Wilson is using an approach that other cities should consider. They involve all of the stakeholders in the community in the effort to improve quality of life there. That includes working with Barton College, a 1,200-student liberal arts university and nursing school. They challenged the arts community to move and grow downtown and have a thriving art scene. They put an emphasis on buying local, which we all know has a tremendous local economic multiplier effect. The various constituencies in the city meet often to discuss ways to make the city better.

But they credit the fiber network for being the change that started everything. While big companies and big employers are important to every community, Wilson understood that the work-from-home entrepreneur movement is creating a lot of jobs and a lot of wealth. And so they foster innovation in a number of different ways and strive to make small and new businesses successful.

The big shame is that the North Carolina legislature passed a law to prohibit other communities in the state from following the Wilson model. Cities are no longer allowed to become retail ISPs in North Carolina. If they build fiber it has to be operated by somebody else – and we know that is a far harder model to make work. One only has to look at what’s happening in Wilson to understand that fiber is an important component these days for economic vitality. But fiber alone is not a guarantee for economic success. It takes a community-wide effort like the one in Wilson to take advantage of what fiber offers. Wilson still has a way to go, but you can feel the excitement in the community – and that is what makes any city a place where people want to live.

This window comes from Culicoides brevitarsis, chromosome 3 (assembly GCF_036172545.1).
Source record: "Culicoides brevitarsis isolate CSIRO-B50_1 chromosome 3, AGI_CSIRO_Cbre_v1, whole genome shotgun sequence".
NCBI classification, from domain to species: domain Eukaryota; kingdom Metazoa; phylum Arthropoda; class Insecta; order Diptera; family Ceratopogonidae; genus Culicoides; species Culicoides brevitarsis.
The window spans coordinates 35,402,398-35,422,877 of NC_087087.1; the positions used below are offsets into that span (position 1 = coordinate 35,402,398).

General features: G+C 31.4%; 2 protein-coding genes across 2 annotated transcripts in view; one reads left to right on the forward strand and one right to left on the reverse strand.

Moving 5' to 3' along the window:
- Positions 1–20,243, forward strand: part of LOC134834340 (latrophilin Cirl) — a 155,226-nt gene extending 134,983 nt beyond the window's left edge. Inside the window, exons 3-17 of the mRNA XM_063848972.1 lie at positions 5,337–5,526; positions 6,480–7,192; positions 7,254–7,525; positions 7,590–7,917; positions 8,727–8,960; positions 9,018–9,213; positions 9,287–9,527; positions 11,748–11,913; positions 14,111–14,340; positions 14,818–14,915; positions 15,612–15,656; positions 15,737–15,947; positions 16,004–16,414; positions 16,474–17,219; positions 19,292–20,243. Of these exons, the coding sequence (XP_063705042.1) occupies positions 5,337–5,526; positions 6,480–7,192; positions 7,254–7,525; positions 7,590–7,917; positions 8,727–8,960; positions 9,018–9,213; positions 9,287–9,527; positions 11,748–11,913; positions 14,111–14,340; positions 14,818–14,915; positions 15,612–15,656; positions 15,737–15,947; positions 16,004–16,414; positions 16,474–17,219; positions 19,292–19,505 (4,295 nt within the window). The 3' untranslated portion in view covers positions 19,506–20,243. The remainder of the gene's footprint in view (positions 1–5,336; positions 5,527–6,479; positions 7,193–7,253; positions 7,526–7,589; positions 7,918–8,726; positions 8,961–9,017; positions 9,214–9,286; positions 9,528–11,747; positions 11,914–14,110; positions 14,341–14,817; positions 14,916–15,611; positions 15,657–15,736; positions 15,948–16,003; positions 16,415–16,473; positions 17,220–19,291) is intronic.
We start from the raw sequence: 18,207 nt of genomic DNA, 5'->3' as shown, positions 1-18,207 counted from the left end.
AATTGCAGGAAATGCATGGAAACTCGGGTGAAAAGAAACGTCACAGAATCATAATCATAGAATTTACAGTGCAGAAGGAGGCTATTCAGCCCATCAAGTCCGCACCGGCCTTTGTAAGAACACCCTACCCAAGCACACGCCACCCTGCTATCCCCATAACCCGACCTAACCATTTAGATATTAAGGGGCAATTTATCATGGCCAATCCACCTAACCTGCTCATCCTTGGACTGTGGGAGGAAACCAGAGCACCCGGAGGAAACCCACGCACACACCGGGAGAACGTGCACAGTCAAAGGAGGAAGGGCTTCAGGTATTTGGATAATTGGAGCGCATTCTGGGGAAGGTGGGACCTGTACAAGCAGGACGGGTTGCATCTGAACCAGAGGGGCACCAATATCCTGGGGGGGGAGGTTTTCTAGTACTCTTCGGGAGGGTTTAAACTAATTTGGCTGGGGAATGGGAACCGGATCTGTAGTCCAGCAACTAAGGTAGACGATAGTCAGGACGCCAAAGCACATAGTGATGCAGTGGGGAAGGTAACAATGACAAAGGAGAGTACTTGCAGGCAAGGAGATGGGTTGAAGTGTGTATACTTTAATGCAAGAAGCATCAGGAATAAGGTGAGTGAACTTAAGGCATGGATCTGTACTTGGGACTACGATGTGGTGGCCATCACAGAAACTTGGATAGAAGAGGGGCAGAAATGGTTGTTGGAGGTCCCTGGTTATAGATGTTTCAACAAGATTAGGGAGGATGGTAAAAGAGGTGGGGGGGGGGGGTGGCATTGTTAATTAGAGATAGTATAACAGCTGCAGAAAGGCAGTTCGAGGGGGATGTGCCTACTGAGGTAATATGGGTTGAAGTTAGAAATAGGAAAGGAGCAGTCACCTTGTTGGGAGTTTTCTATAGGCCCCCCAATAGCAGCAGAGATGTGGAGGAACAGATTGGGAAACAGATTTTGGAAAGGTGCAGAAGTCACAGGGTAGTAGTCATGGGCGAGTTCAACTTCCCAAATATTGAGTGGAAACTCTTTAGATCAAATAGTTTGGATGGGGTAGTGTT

3 thoughts on “A New Vision of Economic Development

  1. Pingback: A New Vision for Economic Development | Rural Economy Technology

  2. When I saw the lines in the last paragraph about “passed a law to prohibit” and “no longer allowed to become retail ISPs,” I went and glanced at NC GS 160A-340 through 340.6. Unless I am looking at old copies, the laws do not prohibit cities from providing Internet service, they just make sure cities compete on equal footing with commercial ISPs. Also, while NC fought the FCC from overriding such state laws, the NC legislature considered numerous bills over the last few years that encouraged municipal broadband. If I am not mistaken, one such law resulted in the NC Broadband Infrastructure office, which appears to encourage municipal broadband (within the rules). Again, I only glanced at the statutes, and I could be wrong, but I believe you are being a bit harsh on NC.

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    • Van: I am not being harsh. The law is written to sound reasonable, but the full intent of this law, written by the cable companies and AT&T is to prohibit cities from building broadband networks. For all practical purposes a city can no longer build and operate a retail network in the same manner as Wilson, which is basically grandfathered from the new law. If a law acts like a prohibition it is a prohibition, regardless of how benignly it might be words. There are barriers in here that cities cannot overcome.